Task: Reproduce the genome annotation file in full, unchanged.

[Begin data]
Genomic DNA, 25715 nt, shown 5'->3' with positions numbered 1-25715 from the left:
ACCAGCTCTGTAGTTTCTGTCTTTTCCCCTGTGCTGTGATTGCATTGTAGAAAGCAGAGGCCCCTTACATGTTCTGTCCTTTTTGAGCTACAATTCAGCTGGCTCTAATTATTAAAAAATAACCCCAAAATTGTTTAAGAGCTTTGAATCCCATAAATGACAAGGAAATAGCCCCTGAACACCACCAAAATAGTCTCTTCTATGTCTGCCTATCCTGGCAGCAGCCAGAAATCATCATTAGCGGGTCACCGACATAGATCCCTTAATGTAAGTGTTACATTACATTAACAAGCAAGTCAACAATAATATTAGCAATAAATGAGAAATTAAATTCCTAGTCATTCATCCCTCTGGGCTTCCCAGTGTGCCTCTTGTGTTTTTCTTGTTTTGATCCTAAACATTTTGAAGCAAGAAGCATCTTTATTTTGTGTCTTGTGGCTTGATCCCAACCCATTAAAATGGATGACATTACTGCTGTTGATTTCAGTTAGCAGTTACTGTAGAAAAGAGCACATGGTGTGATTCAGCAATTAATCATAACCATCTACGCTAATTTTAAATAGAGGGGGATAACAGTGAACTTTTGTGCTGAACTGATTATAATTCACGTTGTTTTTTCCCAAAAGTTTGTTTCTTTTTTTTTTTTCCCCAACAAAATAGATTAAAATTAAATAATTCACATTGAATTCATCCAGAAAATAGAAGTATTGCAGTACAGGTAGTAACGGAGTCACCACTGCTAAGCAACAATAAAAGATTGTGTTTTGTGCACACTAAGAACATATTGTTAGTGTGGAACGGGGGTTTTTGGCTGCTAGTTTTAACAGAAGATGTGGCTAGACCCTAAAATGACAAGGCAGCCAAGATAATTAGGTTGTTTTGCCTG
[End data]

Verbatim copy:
Genomic DNA, 25715 nt, shown 5'->3' with positions numbered 1-25715 from the left:
ACCAGCTCTGTAGTTTCTGTCTTTTCCCCTGTGCTGTGATTGCATTGTAGAAAGCAGAGGCCCCTTACATGTTCTGTCCTTTTTGAGCTACAATTCAGCTGGCTCTAATTATTAAAAAATAACCCCAAAATTGTTTAAGAGCTTTGAATCCCATAAATGACAAGGAAATAGCCCCTGAACACCACCAAAATAGTCTCTTCTATGTCTGCCTATCCTGGCAGCAGCCAGAAATCATCATTAGCGGGTCACCGACATAGATCCCTTAATGTAAGTGTTACATTACATTAACAAGCAAGTCAACAATAATATTAGCAATAAATGAGAAATTAAATTCCTAGTCATTCATCCCTCTGGGCTTCCCAGTGTGCCTCTTGTGTTTTTCTTGTTTTGATCCTAAACATTTTGAAGCAAGAAGCATCTTTATTTTGTGTCTTGTGGCTTGATCCCAACCCATTAAAATGGATGACATTACTGCTGTTGATTTCAGTTAGCAGTTACTGTAGAAAAGAGCACATGGTGTGATTCAGCAATTAATCATAACCATCTACGCTAATTTTAAATAGAGGGGGATAACAGTGAACTTTTGTGCTGAACTGATTATAATTCACGTTGTTTTTTCCCAAAAGTTTGTTTCTTTTTTTTTTTTCCCCAACAAAATAGATTAAAATTAAATAATTCACATTGAATTCATCCAGAAAATAGAAGTATTGCAGTACAGGTAGTAACGGAGTCACCACTGCTAAGCAACAATAAAAGATTGTGTTTTGTGCACACTAAGAACATATTGTTAGTGTGGAACGGGGGTTTTTGGCTGCTAGTTTTAACAGAAGATGTGGCTAGACCCTAAAATGACAAGGCAGCCAAGATAATTAGGTTGTTTTGCCTG